By Dick Lavine
Let’s try this again – the beer tax I mentioned recently was just a simple-to-understand example of why the Legislature needs to go through the Tax Code with a fine-tooth comb.
Last year, the Legislature cut our schools’ budget by billions of dollars, leading to bigger classes and fewer extracurricular activities. Getting our kids the schools they deserve is going to take more money.
One way to raise the amount needed would be to raise tax rates, like the tax on beer, which hasn’t been raised in nearly 30 years even though the price of beer – and the price of things the state pays for, like teachers – has more than doubled.
Another way would be to put an expiration date on all special-interest tax breaks– to force the Legislature to take a close look at all exemptions to see if they are worth keeping.
One great example is the “high-cost” natural gas exemption, which lowers the tax paid on production from wells in the Barnett and Eagle Ford Shales. This special treatment was created almost 25 years ago, when the oil and gas industry was slumping and needed a financial incentive to boost technological innovation. It worked great! But now that fracking and horizontal drilling are everyday procedures, the industry doesn’t need a $1 billion per year tax break to keep at it.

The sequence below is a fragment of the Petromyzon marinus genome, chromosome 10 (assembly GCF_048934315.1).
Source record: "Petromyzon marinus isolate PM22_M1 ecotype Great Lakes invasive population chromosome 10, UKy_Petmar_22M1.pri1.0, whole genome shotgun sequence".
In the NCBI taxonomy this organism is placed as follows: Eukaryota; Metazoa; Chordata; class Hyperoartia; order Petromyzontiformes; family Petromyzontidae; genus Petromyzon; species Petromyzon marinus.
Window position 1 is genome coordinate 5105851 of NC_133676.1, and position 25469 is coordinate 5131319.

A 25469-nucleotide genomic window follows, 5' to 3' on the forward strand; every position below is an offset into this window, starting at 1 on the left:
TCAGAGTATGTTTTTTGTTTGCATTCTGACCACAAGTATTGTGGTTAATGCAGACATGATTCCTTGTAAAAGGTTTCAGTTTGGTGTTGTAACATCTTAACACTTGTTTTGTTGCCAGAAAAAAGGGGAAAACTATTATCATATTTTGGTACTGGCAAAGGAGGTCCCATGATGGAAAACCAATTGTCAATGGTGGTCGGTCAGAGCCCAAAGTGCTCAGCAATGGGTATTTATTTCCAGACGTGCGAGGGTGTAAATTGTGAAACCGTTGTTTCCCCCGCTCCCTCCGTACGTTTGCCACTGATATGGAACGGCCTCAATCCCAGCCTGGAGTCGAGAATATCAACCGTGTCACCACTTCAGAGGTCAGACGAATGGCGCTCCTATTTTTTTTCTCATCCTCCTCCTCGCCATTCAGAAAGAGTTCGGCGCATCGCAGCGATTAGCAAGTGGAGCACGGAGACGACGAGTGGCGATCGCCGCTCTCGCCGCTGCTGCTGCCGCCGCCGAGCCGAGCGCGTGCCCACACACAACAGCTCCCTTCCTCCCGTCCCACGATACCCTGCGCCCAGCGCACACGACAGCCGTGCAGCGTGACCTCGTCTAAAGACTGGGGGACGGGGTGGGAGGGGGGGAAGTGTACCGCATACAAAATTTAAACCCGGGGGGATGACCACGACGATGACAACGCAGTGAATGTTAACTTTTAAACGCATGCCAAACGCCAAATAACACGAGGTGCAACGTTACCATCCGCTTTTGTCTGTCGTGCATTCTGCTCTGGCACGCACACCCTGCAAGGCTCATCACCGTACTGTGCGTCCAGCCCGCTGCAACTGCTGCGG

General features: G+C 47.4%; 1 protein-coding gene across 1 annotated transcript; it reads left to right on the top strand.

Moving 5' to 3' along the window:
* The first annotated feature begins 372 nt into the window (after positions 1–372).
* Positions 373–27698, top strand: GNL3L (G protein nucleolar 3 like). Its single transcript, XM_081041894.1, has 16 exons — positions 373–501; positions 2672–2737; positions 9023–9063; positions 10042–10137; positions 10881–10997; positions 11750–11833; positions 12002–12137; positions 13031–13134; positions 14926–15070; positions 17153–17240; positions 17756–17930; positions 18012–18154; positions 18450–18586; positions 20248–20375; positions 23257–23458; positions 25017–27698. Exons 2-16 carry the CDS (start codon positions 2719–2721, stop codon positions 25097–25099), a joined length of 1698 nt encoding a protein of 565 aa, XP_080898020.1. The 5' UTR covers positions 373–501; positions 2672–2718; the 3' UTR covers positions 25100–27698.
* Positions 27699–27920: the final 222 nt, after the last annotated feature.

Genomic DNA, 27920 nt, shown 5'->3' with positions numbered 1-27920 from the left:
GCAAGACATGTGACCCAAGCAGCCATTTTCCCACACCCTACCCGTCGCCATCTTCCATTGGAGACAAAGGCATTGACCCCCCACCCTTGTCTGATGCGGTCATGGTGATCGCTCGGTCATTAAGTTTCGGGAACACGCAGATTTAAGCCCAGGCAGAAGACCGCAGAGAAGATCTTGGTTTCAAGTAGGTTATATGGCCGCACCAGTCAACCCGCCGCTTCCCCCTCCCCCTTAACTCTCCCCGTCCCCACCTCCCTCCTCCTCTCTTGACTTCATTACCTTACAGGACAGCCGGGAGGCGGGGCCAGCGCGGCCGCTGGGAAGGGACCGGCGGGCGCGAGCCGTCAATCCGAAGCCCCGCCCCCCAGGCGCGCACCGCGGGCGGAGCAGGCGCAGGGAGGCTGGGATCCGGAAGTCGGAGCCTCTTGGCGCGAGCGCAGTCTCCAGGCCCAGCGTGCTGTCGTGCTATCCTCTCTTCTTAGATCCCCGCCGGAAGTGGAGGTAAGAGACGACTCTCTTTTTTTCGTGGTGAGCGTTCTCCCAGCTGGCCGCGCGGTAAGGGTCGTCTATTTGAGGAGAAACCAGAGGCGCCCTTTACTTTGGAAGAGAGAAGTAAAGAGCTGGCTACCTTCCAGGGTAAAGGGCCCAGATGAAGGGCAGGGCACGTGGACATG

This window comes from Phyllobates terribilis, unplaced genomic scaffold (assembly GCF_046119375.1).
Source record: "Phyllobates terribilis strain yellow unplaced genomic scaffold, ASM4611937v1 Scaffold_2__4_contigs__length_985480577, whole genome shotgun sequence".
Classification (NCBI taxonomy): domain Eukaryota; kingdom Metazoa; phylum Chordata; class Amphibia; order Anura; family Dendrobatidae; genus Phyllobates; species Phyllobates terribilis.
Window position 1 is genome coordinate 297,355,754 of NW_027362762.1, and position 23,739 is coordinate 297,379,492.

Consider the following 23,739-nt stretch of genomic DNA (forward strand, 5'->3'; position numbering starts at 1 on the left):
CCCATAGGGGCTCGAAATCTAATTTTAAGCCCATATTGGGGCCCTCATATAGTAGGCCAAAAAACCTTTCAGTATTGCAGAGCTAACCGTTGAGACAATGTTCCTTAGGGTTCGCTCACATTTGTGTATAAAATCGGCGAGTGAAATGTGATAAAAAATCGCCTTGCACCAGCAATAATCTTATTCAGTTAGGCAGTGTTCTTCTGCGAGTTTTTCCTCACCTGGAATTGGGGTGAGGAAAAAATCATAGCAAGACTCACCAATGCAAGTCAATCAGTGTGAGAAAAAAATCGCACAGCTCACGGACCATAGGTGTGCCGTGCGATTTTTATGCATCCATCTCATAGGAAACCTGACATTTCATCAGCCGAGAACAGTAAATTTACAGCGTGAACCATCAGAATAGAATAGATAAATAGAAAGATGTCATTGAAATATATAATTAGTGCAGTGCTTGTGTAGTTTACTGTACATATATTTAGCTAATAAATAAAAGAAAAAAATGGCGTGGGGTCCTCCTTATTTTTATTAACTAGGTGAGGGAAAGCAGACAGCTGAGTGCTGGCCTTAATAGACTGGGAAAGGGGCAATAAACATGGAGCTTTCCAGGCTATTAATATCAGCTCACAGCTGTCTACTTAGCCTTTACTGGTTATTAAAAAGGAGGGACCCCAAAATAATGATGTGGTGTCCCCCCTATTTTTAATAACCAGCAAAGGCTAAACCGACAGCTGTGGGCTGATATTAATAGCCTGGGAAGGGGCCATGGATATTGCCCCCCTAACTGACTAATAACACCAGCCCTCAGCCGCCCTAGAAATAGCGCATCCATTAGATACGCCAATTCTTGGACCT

There’s already a “Sunset” requirement for all state agencies, which have to prove every 12 years that they are worth keeping in operation or otherwise they go out of existence. Texas needs the same regular scrutiny of all tax breaks too, so that we can afford the investments we need now in education, health care, transportation, and water to keep us all prosperous into the future.
Despite what was reported, that’s really all I was trying to say.